$Z_2$ as it is usually viewed is a first-order theory with two sorts, and as such is not categorical. The difference (apart from terminological issues) is entirely in the semantics that are used. In "full" second-order semantics, the set variables quantify over all subsets of the domain, while in first-order "Henkin" semantics each model has a domain for number variables and a second domain for set quantifiers to range over.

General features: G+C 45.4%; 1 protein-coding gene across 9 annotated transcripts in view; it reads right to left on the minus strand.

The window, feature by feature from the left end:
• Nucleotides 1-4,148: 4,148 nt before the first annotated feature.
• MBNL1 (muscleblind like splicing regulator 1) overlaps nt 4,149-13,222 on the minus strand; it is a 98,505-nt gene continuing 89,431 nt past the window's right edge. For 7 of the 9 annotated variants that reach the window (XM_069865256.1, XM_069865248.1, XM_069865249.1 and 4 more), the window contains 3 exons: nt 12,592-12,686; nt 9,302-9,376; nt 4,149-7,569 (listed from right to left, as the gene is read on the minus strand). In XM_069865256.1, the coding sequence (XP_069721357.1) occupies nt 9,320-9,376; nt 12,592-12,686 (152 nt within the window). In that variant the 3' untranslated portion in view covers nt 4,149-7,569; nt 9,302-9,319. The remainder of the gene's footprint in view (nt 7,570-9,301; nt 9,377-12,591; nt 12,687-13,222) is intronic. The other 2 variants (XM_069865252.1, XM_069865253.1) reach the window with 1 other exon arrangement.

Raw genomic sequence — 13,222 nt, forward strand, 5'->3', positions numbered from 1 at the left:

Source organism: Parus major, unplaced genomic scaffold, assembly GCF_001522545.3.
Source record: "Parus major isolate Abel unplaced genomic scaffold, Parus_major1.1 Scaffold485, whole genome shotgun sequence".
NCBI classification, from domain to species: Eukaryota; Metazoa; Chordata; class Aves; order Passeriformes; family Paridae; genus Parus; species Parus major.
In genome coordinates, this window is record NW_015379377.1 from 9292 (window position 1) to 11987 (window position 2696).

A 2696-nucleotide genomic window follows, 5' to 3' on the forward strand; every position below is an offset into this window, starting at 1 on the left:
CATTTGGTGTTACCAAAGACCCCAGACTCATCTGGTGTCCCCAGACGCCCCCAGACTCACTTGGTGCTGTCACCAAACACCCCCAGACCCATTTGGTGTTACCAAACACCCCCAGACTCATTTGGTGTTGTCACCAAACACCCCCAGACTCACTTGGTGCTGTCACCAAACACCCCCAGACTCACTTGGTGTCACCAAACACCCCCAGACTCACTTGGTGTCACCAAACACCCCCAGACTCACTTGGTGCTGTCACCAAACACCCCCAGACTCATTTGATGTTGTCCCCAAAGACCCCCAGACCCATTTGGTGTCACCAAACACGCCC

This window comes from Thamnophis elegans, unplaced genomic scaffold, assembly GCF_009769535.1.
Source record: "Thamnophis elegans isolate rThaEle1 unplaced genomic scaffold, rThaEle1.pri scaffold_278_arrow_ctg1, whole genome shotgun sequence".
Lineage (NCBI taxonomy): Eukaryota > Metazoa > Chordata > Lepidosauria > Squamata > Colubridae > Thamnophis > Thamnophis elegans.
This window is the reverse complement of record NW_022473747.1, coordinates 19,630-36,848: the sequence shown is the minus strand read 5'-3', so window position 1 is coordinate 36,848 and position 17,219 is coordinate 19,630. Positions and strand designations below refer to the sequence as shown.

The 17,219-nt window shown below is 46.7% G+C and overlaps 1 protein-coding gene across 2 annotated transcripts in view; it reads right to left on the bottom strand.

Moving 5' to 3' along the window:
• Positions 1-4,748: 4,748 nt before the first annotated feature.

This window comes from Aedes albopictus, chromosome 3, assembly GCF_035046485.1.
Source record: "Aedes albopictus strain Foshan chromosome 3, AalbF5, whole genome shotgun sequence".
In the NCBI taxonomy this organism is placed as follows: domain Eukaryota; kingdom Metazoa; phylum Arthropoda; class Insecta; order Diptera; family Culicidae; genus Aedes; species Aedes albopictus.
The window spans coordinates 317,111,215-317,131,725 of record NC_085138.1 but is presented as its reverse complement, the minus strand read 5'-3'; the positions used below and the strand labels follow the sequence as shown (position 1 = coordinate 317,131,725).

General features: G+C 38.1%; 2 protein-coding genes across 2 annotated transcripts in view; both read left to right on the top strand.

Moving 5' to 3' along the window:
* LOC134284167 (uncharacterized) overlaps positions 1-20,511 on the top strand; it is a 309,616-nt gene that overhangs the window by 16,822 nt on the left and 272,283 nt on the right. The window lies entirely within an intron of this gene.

There are two things that you might mean by $PA_2$ (I realized this after writing the answer, so I have expanded it). The first option is to have $PA_2$ include the entire second-order induction scheme; let's call that $PA^s_2$. $PA^s_2$ and $ACA$ are indeed equiconsistent. Every model of $ACA$ is already a model of $PA_2$, PA^s_2$, and every model of$PA_2$PA^2_2$ extends to a model of $ACA$ by just throwing in the definable sets. In fact, this extends any model of $PA_2$ PA^s_2$to a model of$Z_2$, so these theories are equiconsistent. There is an issue that this could mean "equiconsistent in full second order semantics" or "equiconsistent in first-order semantics", but either way they are pairwise equiconsistent as long as the same semantics is used for both theories. The other option is that$PA_2$might just have the single second-order induction axiom $$(\forall x)[0 \in X \land (\forall n)[n \in X \to n+1\in X] \to (\forall n) n \in X].$$ Let's call that version$PA^i_2$. Now the semantics matters. In full second-order semantics, any model of$PA^i_2$is a model of$PA^s_2$, so it extends to a model of$Z_2$. In first-order semantics,$PA^i_2$is very weak, because without any comprehension axioms the single second-order induction axiom is not very strong in first-order semantics.$PA^i_2$is (syntactically) a subtheory of$\mathsf{RCA}_0$, one of the weak systems of arithmetic considered in reverse mathematics, and so$PA^i_2$has a much lower consistency strength than$Z_2$in the first-order setting. 1$Z_2$as it is usually viewed is a first-order theory with two sorts, and as such is not categorical. The difference (apart from terminological issues) is entirely in the semantics that are used. In "full" second-order semantics, the set variables quantify over all subsets of the domain, while in first-order "Henkin" semantics each model has a domain for number variables and a second domain for set quantifiers to range over.$PA_2$and$ACA$are indeed equiconsistent. Every model of$ACA$is already a model of$PA_2$, and every model of$PA_2$extends to a model of$ACA$by just throwing in the definable sets. In fact, this extends any model of$PA_2$to a model of$Z_2\$, so these theories are equiconsistent. There is an issue that this could mean "equiconsistent in full second order semantics" or "equiconsistent in first-order semantics", but either way they are pairwise equiconsistent as long as the same semantics is used for both theories.